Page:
# Some hard questions. Please explain how to go about doing them.

• Feb 13th 2011, 08:58 AM
JoshuaJava
Q1: P is a point inside a square ABCD of side s, and |PA| = 5, |PB| = 3, and |PC| = 7. Find s.

Q2: P is a point inside a hexagon ABCDEF of side s, and |PA| = 2, |PF| = 3, and |PE|=4. Find s.

Can somebody please explain how to do these with maths, and also explain in English how they are done? Thanks!
• Feb 13th 2011, 11:04 AM
Quote:

Originally Posted by JoshuaJava
Q1: P is a point inside a square ABCD of side s, and |PA| = 5, |PB| = 3, and |PC| = 7. Find s.

Can somebody please explain how to do these with maths, and also explain in English how they are done? Thanks!

Q1

Rotate triangle APB about B until it is triangle BCE.

Triangle BPE is a right-angled isosceles triangle, hence

$\displaystyle |PE|^2=3^2+3^2$

We could use the Law of Cosines if we had the angle $\displaystyle \theta$

$\displaystyle s^2=|BC|^2=3^2+7^2-2(3)7cos\left(\theta+45^o\right)$

We can find $\displaystyle \theta$ from triangle PCE...

$\displaystyle 5^2=7^2+|PE|^2-(2)7|PE|cos\theta$

Solve for $\displaystyle \theta$

Finally solve for s.
• Feb 13th 2011, 11:32 AM
JoshuaJava
Thanks for the help, but I still don't know what you're talking about.
• Feb 13th 2011, 11:58 AM
JoshuaJava
Well I know about pythagorus and sin cos tan kind of, but I dont understand thm really. And I dont know about the laws of cosines. What I dont understand about your post is how you knew that you had to rotate the triangle about point P. And how you knew that you had to use the law of cosines and how you know that angle PBE is 45 degrees.
• Feb 13th 2011, 12:32 PM
scounged
I think you mean that angle EPB is 45 degrees. This you can know as tan EPB is 1(side EB is three and side BP is also three, and that they're meeting at a 90 degree angle, which gives tan EPB= EB/BP= 3/3=1), and when tan is 1, the angle is automatically 1 (if it's not larger than 180 degrees). In order to understand the rest of the explanation given above by Archie Meade you need to learn about trigonometry in arbitrary triangles and about the law of cosines.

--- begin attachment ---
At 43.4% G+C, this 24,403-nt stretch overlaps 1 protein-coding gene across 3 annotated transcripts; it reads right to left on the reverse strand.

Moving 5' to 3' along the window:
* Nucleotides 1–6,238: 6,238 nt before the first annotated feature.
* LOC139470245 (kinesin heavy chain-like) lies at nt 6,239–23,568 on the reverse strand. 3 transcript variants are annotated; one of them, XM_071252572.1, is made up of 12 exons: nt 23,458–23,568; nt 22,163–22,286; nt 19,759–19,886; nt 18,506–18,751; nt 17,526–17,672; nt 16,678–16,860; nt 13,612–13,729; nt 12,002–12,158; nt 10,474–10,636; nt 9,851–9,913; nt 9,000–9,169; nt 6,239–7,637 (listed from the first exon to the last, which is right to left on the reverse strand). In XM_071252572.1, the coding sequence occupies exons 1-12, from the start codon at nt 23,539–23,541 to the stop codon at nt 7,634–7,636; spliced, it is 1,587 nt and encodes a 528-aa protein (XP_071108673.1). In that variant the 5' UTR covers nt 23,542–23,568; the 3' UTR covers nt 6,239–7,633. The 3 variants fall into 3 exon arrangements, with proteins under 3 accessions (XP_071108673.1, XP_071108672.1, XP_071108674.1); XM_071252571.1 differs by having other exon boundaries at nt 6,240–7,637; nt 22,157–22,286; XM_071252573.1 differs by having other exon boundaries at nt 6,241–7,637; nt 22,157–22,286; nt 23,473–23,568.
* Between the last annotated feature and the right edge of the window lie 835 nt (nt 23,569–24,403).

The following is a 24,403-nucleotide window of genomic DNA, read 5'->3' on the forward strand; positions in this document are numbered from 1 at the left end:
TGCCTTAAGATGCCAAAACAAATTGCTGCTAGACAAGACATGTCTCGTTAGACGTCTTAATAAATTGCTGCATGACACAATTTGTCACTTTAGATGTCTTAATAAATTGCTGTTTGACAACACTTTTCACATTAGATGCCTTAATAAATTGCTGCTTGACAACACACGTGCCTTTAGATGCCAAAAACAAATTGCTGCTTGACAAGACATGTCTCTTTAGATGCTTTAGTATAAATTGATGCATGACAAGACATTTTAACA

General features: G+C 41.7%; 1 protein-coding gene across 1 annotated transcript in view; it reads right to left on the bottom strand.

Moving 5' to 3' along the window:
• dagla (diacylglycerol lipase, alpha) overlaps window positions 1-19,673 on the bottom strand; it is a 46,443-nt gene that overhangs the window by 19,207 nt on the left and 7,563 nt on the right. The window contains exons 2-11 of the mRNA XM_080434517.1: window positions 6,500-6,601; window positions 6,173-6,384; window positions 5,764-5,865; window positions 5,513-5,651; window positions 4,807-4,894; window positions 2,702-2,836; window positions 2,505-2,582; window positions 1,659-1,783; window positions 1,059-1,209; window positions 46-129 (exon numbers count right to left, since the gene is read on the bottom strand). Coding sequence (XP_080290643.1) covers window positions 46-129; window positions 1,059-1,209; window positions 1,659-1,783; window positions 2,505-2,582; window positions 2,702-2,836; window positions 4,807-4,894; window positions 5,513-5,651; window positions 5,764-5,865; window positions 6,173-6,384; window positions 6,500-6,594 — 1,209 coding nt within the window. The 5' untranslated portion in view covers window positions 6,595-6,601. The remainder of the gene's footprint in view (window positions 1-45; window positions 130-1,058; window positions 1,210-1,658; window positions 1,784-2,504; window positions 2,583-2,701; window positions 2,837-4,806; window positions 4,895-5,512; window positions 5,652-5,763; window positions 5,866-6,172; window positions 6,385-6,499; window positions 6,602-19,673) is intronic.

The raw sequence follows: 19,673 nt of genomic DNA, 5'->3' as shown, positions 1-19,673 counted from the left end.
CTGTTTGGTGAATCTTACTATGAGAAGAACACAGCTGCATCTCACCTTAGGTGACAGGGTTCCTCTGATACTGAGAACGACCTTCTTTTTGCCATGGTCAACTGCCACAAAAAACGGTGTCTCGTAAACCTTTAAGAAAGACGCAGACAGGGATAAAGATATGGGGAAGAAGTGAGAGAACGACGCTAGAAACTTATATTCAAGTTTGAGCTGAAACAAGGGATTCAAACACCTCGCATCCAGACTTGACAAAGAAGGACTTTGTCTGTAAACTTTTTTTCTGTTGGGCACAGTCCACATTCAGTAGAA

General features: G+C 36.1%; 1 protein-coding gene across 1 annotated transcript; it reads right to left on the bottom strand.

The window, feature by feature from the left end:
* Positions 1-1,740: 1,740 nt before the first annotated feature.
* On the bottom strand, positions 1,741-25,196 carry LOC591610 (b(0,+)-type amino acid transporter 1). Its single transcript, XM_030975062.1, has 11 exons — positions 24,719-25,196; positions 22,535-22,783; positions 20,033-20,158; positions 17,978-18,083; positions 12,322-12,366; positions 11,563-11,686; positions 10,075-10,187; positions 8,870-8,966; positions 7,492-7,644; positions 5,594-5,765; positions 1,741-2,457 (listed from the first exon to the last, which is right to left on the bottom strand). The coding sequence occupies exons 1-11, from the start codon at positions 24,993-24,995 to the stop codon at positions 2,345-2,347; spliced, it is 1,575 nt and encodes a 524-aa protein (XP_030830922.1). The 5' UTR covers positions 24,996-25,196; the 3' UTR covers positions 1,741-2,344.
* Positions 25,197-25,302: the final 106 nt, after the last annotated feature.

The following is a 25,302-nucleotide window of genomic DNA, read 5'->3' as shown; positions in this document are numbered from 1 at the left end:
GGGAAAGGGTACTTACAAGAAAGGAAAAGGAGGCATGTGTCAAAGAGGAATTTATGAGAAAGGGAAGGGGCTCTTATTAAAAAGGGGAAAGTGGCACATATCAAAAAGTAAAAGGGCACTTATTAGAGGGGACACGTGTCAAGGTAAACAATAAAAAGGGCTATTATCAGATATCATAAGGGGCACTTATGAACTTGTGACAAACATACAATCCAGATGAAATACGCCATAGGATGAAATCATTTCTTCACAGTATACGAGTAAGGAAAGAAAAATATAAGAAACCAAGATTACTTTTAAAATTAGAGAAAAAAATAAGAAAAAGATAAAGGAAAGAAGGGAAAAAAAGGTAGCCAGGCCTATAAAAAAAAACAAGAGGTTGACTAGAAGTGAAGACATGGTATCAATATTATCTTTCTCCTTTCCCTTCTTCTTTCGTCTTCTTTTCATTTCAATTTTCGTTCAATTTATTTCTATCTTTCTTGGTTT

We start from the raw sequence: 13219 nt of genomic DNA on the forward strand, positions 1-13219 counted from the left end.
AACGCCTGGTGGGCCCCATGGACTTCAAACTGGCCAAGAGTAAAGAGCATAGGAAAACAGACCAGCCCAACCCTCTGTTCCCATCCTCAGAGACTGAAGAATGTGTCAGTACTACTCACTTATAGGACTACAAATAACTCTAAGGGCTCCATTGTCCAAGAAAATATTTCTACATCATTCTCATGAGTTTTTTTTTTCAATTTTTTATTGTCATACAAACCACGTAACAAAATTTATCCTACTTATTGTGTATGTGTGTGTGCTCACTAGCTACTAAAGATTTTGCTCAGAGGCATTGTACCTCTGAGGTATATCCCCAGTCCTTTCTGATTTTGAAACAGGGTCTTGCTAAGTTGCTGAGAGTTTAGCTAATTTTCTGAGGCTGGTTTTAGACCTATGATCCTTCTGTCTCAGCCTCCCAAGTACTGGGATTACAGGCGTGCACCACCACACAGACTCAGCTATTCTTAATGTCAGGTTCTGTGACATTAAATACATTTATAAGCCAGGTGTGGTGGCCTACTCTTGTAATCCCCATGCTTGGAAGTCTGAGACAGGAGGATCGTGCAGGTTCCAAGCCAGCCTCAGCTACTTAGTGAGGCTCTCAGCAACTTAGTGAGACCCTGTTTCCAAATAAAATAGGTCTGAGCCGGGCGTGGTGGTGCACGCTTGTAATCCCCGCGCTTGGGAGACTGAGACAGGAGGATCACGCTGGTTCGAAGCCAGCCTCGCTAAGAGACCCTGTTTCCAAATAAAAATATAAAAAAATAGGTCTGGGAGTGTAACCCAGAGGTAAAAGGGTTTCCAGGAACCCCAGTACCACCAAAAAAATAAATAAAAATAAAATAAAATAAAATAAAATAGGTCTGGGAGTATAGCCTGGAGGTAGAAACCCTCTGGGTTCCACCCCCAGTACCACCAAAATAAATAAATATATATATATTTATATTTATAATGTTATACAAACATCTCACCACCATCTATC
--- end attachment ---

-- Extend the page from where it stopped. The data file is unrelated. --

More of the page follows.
• Feb 13th 2011, 01:16 PM
Quote:

Originally Posted by JoshuaJava
Well I know about pythagorus and sin cos tan kind of, but I dont understand thm really. And I dont know about the laws of cosines. What I dont understand about your post is how you knew that you had to rotate the triangle about point P. And how you knew that you had to use the law of cosines and how you know that angle PBE is 45 degrees.

You need to understand them or you will have difficulty.
I moved the triangle ABP to it's new position, to allow solution
using the Law of Cosines.

Non-right-angled triangles are typically solved using the Law of Sines or The Law of Cosines.

If you are given a side and it's opposite angle and a third dimension (or clue to obtaining a third)
of a non-right-angled triangle,
then the Law of Sines can easily find all other dimensions.

If you have not got a side length and the measure of it's opposite angle
then we may resort to the Law of Cosines
if we can find 3 dimensions.

This is why I moved the triangle to it's new position
as I could easily find the third side of triangle BPE,
giving me all 3 sides of triangle PCE.

This allowed me to then calculate the angle "theta",
which gives me 3 dimensions of triangle BPC,
hence any other measurement of that triangle can then be found,
in particular the length of the side BC.
• Feb 13th 2011, 02:52 PM
JoshuaJava
Thanks a lot! This really helped!
• Feb 14th 2011, 03:05 AM
Quote:

Originally Posted by JoshuaJava

Q2: P is a point inside a hexagon ABCDEF of side s, and |PA| = 2, |PF| = 3, and |PE|=4. Find s.

Can somebody please explain how to do these with maths, and also explain in English how they are done? Thanks!

This time, the angle between sides of the regular hexagon is $\displaystyle 120^o$

Rotate triangle AFP about the point F until A rests on E and P on G.

Triangle FPG is isosceles and angle GFP is $\displaystyle 120^o$

This is because the side FP rotates through the same angle as FA.

Hence angles GPF and PGF are both $\displaystyle 30^o$

Next find the length of the line GP using the Law of Cosines

$\displaystyle |GP|^2=3^2+3^2-2(3)3cos120^o$

This allows $\displaystyle \theta$ to be found using triangle PGE...

$\displaystyle 2^2=|PG|^2+4^2-2|PG|4cos\theta$

Rearrange the above Law of Cosines equation to solve for $\displaystyle \theta$
having substituted in the value of $\displaystyle |PG|$

Finally, using the Law of Cosines for triangle EFP

$\displaystyle s^2=|FE|^2=3^2+4^2-2(3)4cos\left(30^o+\theta\right)$
• Feb 16th 2011, 08:05 AM
Wilmer
Quote:

Originally Posted by JoshuaJava
Thanks a lot! This really helped!

So, for practice, try this one:
point P is inside rectangle ABCD: AP=52, BP=25, CP=39 and DP=60.
Find the side lengths of rectangle ABCD.